Cyber security insurance

Is Cyber Insurance for Small and Medium Businesses Worth the Cost?

More than one-third or 36% of Canadian firms don’t have cyber security insurance, this according to a survey conducted by research and consultancy firm Ovum for Silicon Valley analytics firm FICO.
This number, however, is relatively high compared to the global average (40%) and the percentage of firms in the U.S. that have no cyber security insurance (50%). 

Reasons Why Some Organizations Hesitate to Get Cyber Security Insurance

Here are some of the reasons why some organizations hesitate to get cyber security insurance:

1. Organizations Often Don’t Understand Cyber Risks or Their Insurance Options
In the report ” Demystifying cyber insurance coverage: Clearing obstacles in a problematic but promising growth market“, researchers from the Deloitte Center for Financial Services found that many organizations – including large, medium and small businesses – often aren’t aware of the cyber risks confronting them, let alone the insurance coverage options available to them.
2. Lack of Understanding as to What Type of Cyber Risk Is and Isn’t Covered under Existing Insurance Policies
For the Canadian firms that have cyber security insurance in the FICO survey, only 18% said their cyber security insurance covers all likely risks.
In the case of The Brick Warehouse LP v Chubb Insurance Company of Canada, the Court of Queen’s Bench of Alberta decided on June 29, 2017 that Brick isn’t entitled to recover its loss from insurer Chubb. The case arises from a social engineering cyber fraud scheme. In 2010, the accounting department of Brick received bogus calls and emails from an individual claiming to be a representative of Toshiba, one of Brick’s suppliers. The imposter asked a Brick employee that payment to supposedly Toshiba should be changed to a new bank account. A total of $338,322.22 was transferred into the “new” account.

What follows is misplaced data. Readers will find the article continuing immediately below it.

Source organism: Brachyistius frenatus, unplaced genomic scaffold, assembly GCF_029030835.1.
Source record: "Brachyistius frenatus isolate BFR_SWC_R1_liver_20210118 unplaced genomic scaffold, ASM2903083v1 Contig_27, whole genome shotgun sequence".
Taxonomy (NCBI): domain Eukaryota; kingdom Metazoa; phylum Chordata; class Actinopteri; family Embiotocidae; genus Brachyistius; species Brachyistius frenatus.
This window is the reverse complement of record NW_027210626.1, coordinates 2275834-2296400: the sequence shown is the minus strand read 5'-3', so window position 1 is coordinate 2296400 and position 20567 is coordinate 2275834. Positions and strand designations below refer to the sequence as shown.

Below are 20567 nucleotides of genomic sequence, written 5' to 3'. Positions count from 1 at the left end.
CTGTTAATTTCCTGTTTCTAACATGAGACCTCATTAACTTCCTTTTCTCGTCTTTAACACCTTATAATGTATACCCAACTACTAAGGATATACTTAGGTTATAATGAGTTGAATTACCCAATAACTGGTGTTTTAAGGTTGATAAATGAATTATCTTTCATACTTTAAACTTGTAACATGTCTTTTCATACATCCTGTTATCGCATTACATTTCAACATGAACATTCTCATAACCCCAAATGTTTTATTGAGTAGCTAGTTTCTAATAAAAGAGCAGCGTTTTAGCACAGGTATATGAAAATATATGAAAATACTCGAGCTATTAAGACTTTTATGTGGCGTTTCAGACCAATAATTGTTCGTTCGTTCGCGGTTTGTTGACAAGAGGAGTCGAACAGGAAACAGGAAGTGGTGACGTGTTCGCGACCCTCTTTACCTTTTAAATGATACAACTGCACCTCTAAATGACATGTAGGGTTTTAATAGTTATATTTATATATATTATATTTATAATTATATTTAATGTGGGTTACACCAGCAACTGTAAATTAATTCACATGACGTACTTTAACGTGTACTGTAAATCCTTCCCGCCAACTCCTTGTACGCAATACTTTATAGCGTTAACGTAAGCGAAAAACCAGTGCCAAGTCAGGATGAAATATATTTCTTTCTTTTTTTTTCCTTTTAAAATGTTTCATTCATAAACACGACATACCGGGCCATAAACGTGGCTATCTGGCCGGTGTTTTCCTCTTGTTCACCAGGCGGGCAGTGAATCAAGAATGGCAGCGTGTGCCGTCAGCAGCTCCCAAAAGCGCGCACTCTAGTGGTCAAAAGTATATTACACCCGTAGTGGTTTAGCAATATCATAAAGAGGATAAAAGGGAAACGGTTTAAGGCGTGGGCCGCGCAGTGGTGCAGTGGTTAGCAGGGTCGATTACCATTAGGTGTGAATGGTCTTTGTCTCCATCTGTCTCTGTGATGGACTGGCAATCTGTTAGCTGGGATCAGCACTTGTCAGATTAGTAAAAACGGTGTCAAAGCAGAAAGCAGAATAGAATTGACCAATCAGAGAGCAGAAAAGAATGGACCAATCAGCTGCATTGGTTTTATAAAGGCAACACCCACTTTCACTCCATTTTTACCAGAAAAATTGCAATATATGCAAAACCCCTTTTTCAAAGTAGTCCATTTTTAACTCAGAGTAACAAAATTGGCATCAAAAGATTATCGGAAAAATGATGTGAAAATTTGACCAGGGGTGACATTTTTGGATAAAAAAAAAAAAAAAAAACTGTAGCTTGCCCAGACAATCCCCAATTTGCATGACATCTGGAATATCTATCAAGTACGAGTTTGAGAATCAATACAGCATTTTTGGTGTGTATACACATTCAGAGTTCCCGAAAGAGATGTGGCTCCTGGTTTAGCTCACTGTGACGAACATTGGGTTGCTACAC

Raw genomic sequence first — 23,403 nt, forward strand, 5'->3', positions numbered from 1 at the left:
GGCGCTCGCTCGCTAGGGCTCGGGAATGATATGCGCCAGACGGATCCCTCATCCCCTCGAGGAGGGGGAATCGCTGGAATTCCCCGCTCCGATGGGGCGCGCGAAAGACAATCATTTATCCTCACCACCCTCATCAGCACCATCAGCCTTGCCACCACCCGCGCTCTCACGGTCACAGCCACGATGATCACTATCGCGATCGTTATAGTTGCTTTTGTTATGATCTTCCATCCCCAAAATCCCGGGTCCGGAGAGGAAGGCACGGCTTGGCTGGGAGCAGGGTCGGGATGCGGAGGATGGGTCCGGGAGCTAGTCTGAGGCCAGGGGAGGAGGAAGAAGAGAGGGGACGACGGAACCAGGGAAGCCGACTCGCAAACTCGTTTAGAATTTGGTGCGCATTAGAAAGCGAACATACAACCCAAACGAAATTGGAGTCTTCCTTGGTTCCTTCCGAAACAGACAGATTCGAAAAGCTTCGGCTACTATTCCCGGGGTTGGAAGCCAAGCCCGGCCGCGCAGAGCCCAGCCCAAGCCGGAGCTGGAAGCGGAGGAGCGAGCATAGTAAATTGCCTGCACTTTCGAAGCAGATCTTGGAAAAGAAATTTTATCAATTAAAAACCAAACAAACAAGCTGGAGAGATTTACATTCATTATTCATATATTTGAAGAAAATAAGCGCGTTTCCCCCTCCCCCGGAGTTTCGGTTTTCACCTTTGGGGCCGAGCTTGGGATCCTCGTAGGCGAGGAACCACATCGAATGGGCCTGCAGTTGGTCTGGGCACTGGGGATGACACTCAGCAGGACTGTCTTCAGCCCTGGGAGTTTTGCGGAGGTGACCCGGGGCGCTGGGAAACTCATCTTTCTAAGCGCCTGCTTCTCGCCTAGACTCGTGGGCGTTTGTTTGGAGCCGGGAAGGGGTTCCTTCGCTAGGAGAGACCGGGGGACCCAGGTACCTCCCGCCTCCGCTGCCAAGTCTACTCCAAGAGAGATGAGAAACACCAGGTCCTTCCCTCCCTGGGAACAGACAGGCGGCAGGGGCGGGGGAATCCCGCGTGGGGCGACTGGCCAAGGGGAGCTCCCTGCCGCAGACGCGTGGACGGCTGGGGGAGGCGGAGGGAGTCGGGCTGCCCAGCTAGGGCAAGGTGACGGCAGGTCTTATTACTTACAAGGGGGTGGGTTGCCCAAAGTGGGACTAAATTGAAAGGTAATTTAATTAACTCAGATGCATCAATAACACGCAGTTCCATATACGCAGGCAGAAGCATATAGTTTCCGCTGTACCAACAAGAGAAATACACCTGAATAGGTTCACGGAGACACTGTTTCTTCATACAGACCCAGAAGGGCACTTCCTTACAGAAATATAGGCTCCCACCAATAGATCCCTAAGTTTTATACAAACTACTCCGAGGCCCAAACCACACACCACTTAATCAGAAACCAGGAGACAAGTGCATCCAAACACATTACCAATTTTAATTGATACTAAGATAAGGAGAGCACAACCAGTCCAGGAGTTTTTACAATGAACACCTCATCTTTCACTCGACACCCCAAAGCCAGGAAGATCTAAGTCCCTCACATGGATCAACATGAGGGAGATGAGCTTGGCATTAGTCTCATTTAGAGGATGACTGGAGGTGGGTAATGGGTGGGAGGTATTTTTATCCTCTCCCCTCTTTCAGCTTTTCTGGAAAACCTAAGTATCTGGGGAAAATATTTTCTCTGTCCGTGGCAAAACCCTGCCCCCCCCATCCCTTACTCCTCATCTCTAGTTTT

Brick filed a claim with its insurer Chubb asserting that under its cyber security insurance policy Chubb will pay for direct loss resulting from funds transfer fraud by a third party.
“Certainly, the emails with the fraudulent instructions were from a third party,” the Court of Queen’s Bench of Alberta said. “The actual transfer instructions; however, were issued by a Brick employee. There was no one forcing the employee to issue the instructions, there were no threats of violence or other harm. The employee was simply a pawn in the fraudster’s scheme. Therefore, the transfer was not done by a third party.”
According to the Deloitte report, cyber security insurance policy terms and conditions in Canada have yet to be battle-tested as case law isn’t clear. The Brick Warehouse LP v Chubb Insurance Company of Canada is the first case decided by a Canadian court with respect to cyber crime insurance coverage.
3. Concern about Cyber Security Insurance Value
The Deloitte report showed that many organizations still wonder whether the cyber security insurance coverage being offered by insurers is sufficient for the risks they face.
The Deloitte report revealed that current cyber insurance policies are often capped with relatively low limits for the risks being covered, which may be discouraging more organizations in getting cyber insurance. The report added that cyber insurance coverage for emerging cyber risks may not yet be widely available or affordable.